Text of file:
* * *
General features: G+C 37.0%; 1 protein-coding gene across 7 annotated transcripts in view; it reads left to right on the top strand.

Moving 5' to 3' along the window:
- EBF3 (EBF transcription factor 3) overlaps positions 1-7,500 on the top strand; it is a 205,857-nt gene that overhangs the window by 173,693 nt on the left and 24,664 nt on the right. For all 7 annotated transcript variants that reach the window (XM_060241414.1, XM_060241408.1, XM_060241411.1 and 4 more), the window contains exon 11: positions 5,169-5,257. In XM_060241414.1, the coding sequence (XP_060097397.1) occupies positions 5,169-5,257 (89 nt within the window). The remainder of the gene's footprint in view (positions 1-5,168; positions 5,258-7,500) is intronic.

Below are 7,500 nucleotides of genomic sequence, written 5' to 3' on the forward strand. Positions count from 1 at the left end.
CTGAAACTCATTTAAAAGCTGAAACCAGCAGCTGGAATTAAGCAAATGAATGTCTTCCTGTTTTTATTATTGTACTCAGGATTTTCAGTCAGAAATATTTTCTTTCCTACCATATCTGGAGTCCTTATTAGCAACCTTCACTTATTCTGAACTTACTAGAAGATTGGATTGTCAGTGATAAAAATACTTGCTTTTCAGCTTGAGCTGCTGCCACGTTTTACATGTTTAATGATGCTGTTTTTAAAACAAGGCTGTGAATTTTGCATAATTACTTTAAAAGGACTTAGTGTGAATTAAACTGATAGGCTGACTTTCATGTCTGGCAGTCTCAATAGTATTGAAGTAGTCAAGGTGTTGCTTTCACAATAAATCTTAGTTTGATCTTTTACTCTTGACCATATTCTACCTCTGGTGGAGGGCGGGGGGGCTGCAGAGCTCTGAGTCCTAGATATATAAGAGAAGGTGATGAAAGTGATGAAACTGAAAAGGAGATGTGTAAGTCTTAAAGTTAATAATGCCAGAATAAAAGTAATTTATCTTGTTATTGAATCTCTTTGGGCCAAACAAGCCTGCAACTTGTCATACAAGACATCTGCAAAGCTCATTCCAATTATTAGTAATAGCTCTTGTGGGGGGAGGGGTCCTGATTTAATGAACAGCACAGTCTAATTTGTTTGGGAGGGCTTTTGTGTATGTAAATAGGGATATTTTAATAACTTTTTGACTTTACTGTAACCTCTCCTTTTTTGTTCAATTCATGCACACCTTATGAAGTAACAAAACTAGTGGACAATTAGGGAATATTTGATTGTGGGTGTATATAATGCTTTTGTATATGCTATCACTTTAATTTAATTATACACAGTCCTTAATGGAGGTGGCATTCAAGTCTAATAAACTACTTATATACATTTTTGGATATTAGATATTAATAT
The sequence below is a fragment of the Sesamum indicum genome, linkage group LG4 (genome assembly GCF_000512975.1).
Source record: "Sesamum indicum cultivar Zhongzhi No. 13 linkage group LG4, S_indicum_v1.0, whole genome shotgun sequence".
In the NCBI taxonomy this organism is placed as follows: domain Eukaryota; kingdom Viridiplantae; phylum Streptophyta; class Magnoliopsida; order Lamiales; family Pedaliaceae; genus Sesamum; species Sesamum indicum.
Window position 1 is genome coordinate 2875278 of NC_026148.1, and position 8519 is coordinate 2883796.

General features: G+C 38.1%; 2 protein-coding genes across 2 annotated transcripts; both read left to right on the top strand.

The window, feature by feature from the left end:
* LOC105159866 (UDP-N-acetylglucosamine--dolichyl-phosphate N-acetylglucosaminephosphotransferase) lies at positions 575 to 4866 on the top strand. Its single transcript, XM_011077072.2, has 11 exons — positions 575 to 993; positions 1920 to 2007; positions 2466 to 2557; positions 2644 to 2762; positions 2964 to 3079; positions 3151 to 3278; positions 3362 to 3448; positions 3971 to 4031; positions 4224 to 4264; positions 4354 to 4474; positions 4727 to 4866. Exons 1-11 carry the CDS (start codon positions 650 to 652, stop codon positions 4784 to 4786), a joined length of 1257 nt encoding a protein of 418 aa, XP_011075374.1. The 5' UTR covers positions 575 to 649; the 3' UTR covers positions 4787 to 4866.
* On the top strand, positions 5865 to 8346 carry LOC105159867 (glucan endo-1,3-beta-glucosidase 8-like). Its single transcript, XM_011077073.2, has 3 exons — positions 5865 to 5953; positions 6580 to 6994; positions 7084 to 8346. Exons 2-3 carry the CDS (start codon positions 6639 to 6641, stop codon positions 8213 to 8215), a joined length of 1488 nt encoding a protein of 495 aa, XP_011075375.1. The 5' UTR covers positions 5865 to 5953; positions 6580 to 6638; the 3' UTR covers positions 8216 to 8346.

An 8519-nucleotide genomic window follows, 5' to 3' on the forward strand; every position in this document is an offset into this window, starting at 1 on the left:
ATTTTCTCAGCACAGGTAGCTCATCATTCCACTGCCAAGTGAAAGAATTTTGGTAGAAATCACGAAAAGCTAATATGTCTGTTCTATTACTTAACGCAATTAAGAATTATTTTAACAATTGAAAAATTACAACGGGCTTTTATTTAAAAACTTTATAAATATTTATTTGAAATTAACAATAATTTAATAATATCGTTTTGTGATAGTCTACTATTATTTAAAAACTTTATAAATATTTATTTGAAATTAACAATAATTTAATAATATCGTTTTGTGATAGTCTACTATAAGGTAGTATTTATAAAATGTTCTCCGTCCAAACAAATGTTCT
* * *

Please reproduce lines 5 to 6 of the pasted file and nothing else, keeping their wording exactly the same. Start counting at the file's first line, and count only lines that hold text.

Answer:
CTGAAACTCATTTAAAAGCTGAAACCAGCAGCTGGAATTAAGCAAATGAATGTCTTCCTGTTTTTATTATTGTACTCAGGATTTTCAGTCAGAAATATTTTCTTTCCTACCATATCTGGAGTCCTTATTAGCAACCTTCACTTATTCTGAACTTACTAGAAGATTGGATTGTCAGTGATAAAAATACTTGCTTTTCAGCTTGAGCTGCTGCCACGTTTTACATGTTTAATGATGCTGTTTTTAAAACAAGGCTGTGAATTTTGCATAATTACTTTAAAAGGACTTAGTGTGAATTAAACTGATAGGCTGACTTTCATGTCTGGCAGTCTCAATAGTATTGAAGTAGTCAAGGTGTTGCTTTCACAATAAATCTTAGTTTGATCTTTTACTCTTGACCATATTCTACCTCTGGTGGAGGGCGGGGGGGCTGCAGAGCTCTGAGTCCTAGATATATAAGAGAAGGTGATGAAAGTGATGAAACTGAAAAGGAGATGTGTAAGTCTTAAAGTTAATAATGCCAGAATAAAAGTAATTTATCTTGTTATTGAATCTCTTTGGGCCAAACAAGCCTGCAACTTGTCATACAAGACATCTGCAAAGCTCATTCCAATTATTAGTAATAGCTCTTGTGGGGGGAGGGGTCCTGATTTAATGAACAGCACAGTCTAATTTGTTTGGGAGGGCTTTTGTGTATGTAAATAGGGATATTTTAATAACTTTTTGACTTTACTGTAACCTCTCCTTTTTTGTTCAATTCATGCACACCTTATGAAGTAACAAAACTAGTGGACAATTAGGGAATATTTGATTGTGGGTGTATATAATGCTTTTGTATATGCTATCACTTTAATTTAATTATACACAGTCCTTAATGGAGGTGGCATTCAAGTCTAATAAACTACTTATATACATTTTTGGATATTAGATATTAATAT
The sequence below is a fragment of the Sesamum indicum genome, linkage group LG4 (genome assembly GCF_000512975.1).